By VICTOR NZE
The International Air Transport Association (IATA), has reported a 6.4 per cent growth in traffic for African airlines for the month of August. This, according to the body, follows the exit from economic recession of the continent’s economic powerhouses, Nigeria and South Africa.
IATA, in a statement by its Director General, Alexandre de Juniac, last Thursday, also noted that seasonally adjusted traffic had broadly tracked sideways so far in 2017, further adding that capacity rose to 3.4 per cent, while the smallest increase among regions and load factor surged from 2.1 percentage points to 75.7 per cent.
He said that global passenger traffic demand, measured in total revenue passenger kilometers (RPKs) climbed to 7.2 per cent compared to the year-ago period.
“Following the strong summer traffic season in the Northern hemisphere, 2017 is on course to be another year of strong traffic growth. However, some important demand drivers are easing, particularly lower fares and as we head towards the end of the year we still expect growth to continue, but potentially at a slower pace,” he said.
IATA boss disclosed that August international passenger demand rose seven per cent compared to August 2016 while all regions recorded increases, led by airlines in Latin America.
According to IATA, European carriers saw August demand climb 6.9 per cent year-to-year, which was a slowdown from the 7.9 per cent growth recorded in July.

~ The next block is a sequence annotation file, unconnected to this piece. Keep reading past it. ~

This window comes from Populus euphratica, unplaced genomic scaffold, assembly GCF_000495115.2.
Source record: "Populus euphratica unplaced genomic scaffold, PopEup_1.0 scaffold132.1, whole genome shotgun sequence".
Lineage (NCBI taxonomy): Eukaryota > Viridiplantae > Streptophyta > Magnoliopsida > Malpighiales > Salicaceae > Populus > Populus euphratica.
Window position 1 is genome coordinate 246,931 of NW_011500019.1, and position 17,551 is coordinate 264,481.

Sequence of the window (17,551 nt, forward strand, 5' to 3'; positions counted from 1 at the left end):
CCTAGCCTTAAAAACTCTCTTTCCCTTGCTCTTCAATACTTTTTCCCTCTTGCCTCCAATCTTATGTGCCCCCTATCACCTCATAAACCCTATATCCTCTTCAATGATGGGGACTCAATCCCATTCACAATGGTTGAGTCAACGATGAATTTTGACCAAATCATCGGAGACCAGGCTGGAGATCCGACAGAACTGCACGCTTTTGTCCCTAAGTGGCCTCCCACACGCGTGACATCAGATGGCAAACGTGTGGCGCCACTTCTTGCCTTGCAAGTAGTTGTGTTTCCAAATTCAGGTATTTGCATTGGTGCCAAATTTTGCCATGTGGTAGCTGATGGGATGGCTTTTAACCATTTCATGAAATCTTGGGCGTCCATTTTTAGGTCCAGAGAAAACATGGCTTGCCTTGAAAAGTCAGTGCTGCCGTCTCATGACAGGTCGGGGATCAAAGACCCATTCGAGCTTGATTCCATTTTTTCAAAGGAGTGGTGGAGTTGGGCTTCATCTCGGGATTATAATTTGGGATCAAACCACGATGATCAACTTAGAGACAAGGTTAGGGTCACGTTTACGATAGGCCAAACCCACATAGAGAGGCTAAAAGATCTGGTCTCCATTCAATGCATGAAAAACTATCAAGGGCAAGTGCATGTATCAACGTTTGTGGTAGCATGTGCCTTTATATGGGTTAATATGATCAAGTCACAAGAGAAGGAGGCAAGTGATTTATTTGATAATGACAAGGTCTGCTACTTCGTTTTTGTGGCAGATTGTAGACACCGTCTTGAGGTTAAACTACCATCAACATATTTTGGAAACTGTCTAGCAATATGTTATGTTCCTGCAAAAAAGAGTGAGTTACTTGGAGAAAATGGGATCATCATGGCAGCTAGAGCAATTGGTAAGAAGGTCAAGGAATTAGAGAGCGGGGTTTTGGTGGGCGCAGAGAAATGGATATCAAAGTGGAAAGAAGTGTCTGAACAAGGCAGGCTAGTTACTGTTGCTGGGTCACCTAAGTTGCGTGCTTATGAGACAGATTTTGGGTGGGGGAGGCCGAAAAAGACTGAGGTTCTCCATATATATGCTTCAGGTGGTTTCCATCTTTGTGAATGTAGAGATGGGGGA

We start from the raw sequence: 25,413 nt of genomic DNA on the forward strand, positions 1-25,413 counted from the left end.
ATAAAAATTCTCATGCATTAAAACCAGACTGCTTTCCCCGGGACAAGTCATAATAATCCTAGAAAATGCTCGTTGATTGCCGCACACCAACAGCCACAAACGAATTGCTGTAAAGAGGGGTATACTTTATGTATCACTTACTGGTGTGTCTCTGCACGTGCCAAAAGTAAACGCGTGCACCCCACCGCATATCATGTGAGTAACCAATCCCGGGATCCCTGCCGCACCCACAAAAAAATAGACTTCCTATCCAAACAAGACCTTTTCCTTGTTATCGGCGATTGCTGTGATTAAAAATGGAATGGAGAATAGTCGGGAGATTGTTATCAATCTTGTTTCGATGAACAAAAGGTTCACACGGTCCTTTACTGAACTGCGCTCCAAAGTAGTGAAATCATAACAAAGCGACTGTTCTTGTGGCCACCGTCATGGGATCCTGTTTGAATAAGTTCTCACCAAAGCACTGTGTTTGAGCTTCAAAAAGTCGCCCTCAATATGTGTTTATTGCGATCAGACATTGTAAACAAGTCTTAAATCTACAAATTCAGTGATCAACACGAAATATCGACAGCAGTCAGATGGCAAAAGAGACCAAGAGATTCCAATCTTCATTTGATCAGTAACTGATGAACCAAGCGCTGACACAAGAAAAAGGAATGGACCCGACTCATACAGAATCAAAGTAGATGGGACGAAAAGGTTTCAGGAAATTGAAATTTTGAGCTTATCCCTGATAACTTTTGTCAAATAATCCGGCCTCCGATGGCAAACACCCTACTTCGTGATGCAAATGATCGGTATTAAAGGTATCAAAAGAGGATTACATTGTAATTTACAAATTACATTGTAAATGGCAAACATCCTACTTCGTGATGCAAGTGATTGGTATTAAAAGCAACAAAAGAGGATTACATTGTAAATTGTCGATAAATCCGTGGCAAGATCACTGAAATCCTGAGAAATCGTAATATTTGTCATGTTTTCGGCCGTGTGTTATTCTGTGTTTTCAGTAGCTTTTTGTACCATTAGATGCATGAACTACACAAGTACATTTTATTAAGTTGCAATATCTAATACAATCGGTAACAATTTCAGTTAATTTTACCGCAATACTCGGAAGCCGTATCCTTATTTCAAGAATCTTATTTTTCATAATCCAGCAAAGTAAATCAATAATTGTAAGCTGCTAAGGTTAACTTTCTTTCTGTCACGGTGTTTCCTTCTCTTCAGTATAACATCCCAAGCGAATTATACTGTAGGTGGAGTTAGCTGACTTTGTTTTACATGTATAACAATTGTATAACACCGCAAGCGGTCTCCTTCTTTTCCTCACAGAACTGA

“International traffic on routes within Europe has slid in recent months, in seasonally-adjusted terms, despite a strengthening regional economic backdrop. Traffic conditions on the Europe-Asia route have also softened on a seasonally-adjusted basis as capacity rose 5.5 per cent and load factor climbed 1.2 percentage points to 88.3 per cent which was the highest among regions.
“Asia-Pacific airlines’ August traffic increased 8.6 per cent compared to the year-ago period, which was an acceleration compared to the 6.6 per cent rise in July. However, the same trend of softening demand growth on routes within the region was apparent while the capacity rose 8.3 per cent and load factor inched up 0.2 percentage points to 81.4 per cent,” he said.
Juniac also disclosed that Middle Eastern carriers posted a 5.5 per cent traffic increase in August, well below the five-year average pace of 11.1 per cent, adding that the Middle East-to-North America market in particular had been hit by a combination of factors, including the now lifted cabin ban on large portable electronic devices, as well as a wider impact from the proposed travel bans to the US.